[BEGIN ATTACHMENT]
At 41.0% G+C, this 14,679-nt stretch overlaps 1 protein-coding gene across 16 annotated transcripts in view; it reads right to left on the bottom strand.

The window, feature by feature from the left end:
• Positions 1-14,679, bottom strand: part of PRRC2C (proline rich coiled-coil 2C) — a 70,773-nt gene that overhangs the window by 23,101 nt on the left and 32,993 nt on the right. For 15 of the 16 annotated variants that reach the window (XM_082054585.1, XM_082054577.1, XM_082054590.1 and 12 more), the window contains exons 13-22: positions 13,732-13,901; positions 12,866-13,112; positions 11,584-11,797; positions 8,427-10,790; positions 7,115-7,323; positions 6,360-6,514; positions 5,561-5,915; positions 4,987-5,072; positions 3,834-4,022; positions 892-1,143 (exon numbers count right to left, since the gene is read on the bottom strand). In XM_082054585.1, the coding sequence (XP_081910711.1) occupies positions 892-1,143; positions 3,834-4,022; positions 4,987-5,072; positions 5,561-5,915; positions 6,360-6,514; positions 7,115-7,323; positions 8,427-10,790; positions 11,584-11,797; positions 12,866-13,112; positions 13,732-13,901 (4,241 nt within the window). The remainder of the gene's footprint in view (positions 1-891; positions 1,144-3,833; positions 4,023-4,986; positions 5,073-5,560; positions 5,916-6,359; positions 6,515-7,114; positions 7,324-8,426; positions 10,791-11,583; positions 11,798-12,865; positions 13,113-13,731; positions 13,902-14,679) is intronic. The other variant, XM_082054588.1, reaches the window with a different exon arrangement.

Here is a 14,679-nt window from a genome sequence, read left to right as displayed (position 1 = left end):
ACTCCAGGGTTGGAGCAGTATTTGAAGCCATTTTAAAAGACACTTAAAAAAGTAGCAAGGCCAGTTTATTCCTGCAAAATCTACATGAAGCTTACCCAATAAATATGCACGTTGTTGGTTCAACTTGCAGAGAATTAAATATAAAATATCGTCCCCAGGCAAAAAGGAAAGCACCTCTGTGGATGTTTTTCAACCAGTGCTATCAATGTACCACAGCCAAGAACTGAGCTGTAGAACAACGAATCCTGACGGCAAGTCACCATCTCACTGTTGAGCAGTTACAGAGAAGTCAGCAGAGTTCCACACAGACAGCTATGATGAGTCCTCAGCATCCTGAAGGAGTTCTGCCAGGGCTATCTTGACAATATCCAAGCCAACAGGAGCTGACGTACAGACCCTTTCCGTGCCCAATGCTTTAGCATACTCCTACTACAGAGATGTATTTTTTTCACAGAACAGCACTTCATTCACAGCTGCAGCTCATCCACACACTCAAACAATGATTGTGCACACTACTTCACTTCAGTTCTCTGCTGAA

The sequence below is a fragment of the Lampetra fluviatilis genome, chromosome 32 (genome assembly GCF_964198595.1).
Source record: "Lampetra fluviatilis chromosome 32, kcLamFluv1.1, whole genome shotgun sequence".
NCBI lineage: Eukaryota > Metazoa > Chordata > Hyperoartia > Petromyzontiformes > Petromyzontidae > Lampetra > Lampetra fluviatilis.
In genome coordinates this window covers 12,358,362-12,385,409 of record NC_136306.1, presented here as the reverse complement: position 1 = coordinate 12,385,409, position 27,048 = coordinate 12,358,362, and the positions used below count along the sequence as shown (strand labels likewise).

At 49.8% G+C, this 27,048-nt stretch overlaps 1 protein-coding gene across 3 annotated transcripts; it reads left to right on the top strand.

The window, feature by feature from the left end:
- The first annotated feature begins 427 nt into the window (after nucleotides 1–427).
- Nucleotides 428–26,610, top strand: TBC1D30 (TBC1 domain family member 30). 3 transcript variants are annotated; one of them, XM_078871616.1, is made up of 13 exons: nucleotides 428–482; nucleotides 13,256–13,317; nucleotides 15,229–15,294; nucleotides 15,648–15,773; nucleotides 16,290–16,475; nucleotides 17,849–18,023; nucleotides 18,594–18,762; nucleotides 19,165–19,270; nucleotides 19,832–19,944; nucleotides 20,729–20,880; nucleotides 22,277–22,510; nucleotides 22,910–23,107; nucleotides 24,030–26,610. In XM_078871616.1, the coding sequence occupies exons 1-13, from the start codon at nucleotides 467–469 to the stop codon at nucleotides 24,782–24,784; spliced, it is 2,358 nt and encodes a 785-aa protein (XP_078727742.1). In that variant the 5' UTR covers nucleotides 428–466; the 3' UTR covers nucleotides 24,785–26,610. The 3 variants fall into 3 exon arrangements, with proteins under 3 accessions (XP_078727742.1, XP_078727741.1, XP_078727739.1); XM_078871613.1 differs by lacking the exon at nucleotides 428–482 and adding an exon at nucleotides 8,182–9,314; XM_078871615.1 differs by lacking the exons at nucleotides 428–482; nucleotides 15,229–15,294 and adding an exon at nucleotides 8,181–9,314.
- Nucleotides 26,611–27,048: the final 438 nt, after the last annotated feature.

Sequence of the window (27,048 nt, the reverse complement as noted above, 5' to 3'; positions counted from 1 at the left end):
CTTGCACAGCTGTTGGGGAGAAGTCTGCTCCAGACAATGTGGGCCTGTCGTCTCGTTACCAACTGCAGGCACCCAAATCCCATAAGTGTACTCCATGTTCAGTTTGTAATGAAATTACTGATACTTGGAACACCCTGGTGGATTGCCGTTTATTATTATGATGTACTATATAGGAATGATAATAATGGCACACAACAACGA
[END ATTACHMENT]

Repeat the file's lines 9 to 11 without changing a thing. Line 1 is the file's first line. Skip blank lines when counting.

In genome coordinates this window covers 12,358,362-12,385,409 of record NC_136306.1, presented here as the reverse complement: position 1 = coordinate 12,385,409, position 27,048 = coordinate 12,358,362, and the positions used below count along the sequence as shown (strand labels likewise).

At 49.8% G+C, this 27,048-nt stretch overlaps 1 protein-coding gene across 3 annotated transcripts; it reads left to right on the top strand.

The window, feature by feature from the left end: